Women and Money

By: Pam Kennett

The UK Equal Opportunities Commission has stated that it will take at least two more generations for women to bridge the gap and reach the same earnings as our full time male colleagues. This is despite the fact that the first equal pay legislation was introduced over 30 years ago. Progress is being made, but ever so slowly. Why is it that women can't seem to catch up?

There are certainly enough motivators. We hate the fact that we don't have enough money, we know we probably spend too much and we certainly know we don't save as much as we should.

Every day we read horror stores about inadequate pensions and old age poverty. These are still not enough to spur us into action and take control of our income generation. The answer is deep seated and lies in our conditioning. Until we understand how this impacts our attitude to money, all the changes in legislation and extended maternity leave in the world will not raise our earning levels.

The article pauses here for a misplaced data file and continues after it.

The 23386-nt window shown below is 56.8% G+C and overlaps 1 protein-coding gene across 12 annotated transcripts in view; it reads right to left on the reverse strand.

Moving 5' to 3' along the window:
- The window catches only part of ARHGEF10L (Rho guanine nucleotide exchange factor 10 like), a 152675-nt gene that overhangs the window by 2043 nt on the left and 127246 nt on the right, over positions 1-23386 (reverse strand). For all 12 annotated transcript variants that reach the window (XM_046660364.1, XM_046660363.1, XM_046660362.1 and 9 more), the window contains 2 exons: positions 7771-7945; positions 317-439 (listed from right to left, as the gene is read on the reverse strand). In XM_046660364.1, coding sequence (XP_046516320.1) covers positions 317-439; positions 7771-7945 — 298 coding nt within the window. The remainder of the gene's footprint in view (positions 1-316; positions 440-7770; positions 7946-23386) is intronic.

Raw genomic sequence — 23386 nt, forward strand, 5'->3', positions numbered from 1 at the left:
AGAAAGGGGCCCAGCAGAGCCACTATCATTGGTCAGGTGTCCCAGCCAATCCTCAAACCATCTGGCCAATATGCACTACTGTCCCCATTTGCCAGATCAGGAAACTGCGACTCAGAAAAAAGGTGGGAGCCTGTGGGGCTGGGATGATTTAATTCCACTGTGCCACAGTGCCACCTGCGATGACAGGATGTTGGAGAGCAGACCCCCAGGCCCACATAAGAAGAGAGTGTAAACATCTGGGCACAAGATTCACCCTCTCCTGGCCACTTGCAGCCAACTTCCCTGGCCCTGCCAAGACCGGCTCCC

In our earliest years our conditioning is determined. Some time between the ages of 0 and 8 we are taught a set of values or beliefs. In fact, David McClelland, Distinguished Research Professor of Boston University, proved it could be as early as 0 to 3 when our

Money Management
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